Understanding Sharpe versus Treynor in evaluating MF portfolios - Motilal Oswal

# Understanding Sharpe versus Treynor in evaluating MF portfolios

If you open the factsheet of any equity mutual fund, you will find the Sharpe ratio disclosed of the fund under the fund analytics section. Some funds also disclose the Treynor ratio for the particular equity fund. So what exactly are these Sharpe Ratios and Treynor ratios and how can investors interpret these ratios? More importantly, can the Sharpe and Treynor Ratios be used to evaluate fund performance and take a decision with respect to fund selection?

What exactly is the Sharpe Ratio all about?
The normal performance metrics of a mutual fund investments is whether the fund has actually beaten the index or not. So if the Nifty index has earned 16% returns last year and your fund has earned 18% last year then your fund has outperformed the index by 200 basis points. This is a very simple and elegant measure that appeals to every investor. But then this measure only looks at the returns and not the risk. So if your fund manager has earned 2% additional return by taking on twice as much as risk as the Nifty then in risk-adjusted terms the fund manager’s performance is not exactly great. It is this concept of risk-adjusted returns that Sharpe Ratio measures.

Sharpe Ratio = {(Return on the Fund – Risk-Free returns) / Standard deviation of fund returns}

The return of the fund is the return that your fund manager earns in absolute terms. The risk-free return is what you would have earned without any risk as in case of a bank FD. Obviously, your measure is going to start only beyond the risk free rate. Standard deviation measures the risk through volatility and Sharpe therefore measures excess returns per unit of total risk.

Then, what exactly is the Treynor Ratio all about?
The Treynor also is a measure of excess returns earned by the fund manager per unit of risk. The numerator remains the same in case of Sharpe and Treynor (Rm – Rf). What changes is the denominator. While Sharpe ratio uses the standard deviation as the denominator, the Treynor ratio uses the Beta as the denominator. Beta, as we popularly know, is a measure of systematic risk of the portfolio and calculates to what extent the stock or the portfolio correlates with the index. Therefore a portfolio with a Beta > 1 is considered to be an aggressive portfolio whereas a portfolio with a Beta < 1 is considered to be a defensive portfolio. The market index (Nifty or Sensex) will always have a Beta of 1.

Treynor Ratio = {(Return on the Fund – Risk-Free returns) / Beta of the  fund }

Beta is a measure of systematic risk and measures the systematic risk at a macro level that cannot be diversified away by the fund manager. We shall see the significance of this aspect later when we assess how to choose between the Treynor ratio and the Sharpe ratio.

Why return per unit of risk is important?
Both Sharpe and Treynor measure excess return per unit of risk. But first let us see why it is important to measure returns per unit of risk. Let us understand with this example..

Fund ADetailsFund BDetails1-Year returns21%1-Year Returns18%Risk Free Rate9%Risk Free Rate9%Beta of the Fund1.8Beta of the Fund1.1

In the above example if one were to compare Fund A and Fund B purely on the basis of their returns then one can clearly say that Fund A has outperformed Fund B. Fund A has earned 21% in the last one year whereas Fund B has merely earned 18% in the last year. But what this pure return measure misses out is the risk that the fund manager has taken. Let us bridge that gap by calculating the Treynor ratio of both the funds:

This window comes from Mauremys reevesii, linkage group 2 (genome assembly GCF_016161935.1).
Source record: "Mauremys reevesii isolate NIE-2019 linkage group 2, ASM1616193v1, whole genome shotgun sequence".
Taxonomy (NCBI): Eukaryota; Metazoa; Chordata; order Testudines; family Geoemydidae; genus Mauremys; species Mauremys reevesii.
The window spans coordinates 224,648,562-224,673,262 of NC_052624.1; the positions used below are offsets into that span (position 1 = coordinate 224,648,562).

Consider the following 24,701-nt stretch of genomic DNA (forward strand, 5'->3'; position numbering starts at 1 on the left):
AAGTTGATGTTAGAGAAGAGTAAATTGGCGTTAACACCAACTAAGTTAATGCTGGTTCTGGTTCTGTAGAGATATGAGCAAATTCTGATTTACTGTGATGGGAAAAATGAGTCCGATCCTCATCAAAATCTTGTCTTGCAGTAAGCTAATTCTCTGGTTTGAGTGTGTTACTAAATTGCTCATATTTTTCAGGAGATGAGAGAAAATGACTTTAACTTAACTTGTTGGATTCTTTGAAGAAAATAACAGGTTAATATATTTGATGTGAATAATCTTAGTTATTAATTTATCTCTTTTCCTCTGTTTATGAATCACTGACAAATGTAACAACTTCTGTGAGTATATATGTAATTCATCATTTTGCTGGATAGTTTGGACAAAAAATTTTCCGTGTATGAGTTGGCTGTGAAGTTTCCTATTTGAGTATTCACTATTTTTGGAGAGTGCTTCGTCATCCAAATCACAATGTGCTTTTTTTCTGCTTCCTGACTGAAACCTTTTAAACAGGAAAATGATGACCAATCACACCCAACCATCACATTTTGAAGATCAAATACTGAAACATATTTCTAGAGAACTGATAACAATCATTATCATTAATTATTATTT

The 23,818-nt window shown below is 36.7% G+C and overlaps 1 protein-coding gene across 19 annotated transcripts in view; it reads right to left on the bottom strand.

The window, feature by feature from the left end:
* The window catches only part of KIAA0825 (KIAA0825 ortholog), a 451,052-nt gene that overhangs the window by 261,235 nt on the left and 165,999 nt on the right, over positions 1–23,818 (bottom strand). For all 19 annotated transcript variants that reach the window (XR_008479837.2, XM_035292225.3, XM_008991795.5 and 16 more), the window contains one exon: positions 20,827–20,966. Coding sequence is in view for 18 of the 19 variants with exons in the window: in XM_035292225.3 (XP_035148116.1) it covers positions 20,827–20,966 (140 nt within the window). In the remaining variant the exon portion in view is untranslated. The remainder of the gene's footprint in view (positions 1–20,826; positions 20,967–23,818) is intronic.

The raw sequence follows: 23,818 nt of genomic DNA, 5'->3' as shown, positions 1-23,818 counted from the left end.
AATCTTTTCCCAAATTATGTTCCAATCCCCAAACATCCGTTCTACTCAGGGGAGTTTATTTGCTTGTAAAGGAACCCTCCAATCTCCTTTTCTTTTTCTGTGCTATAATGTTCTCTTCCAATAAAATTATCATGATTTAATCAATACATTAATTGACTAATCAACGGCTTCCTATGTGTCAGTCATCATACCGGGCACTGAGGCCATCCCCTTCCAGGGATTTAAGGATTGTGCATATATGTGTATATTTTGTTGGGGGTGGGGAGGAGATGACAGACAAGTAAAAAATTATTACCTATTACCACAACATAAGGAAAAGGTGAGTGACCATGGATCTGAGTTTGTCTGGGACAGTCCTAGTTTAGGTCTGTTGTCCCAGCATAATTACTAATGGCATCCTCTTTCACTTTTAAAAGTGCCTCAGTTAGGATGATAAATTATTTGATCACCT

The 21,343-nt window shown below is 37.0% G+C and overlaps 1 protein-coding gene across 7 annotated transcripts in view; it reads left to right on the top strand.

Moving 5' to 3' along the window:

Treynor Ratio of Fund A = (21%-9%) / 1.8 = 12% / 1.8 = 6.67

Treynor Ratio of Fund B – (18% - 9% / 1.1 = 9% / 1.1 = 8.18

When the Treynor ratio is calculated it is evident that the manager of Fund B has performed better. Fund manager A may have earned higher return but that has come at the cost of disproportionately higher risk. That is what Treynor helps you to pinpoint. Both Sharpe and Treynor are measures of risk-adjusted returns and the above example illustrates the importance of using these measures to get a better hang of returns per unit of risk.

When to apply Sharpe and when to apply Treynor ratio?
As mentioned earlier, the difference between Sharpe and Treynor is that the former uses the standard deviation as the denominator while the latter uses the Beta as denominator. While standard deviation measures the total risk of the portfolio, the Beta measures the systematic risk. For any business there are unsystematic risks that are specific to the company or industry. Then there are systematic risks like inflation, interest rates, government policy etc which apply to the entire economy. Therefore, Sharpe is a good measure where the portfolio is not properly diversified while Treynor is a better measure where the portfolios are well diversified. Of course, the basic job of a fund manager is to eliminate the unsystematic risk in the portfolio by diversifying and hence only systematic risk must be applicable. So, Treynor must be a more ideal measure for evaluating fund performance.

There is an important counter argument to that. Most mid-cap funds do not have a credible index to benchmark against. Also mid-caps and small caps are too heterogeneous to enable benchmarking with an index. Treynor may be a good measure for large cap-diversified funds but in case of mid-cap, small cap or hybrid portfolios, Sharpe will be a better measure of risk adjusted returns. Either ways, both Sharpe and Treynor offer an important development in understanding returns on your fund  holdings net of risks!

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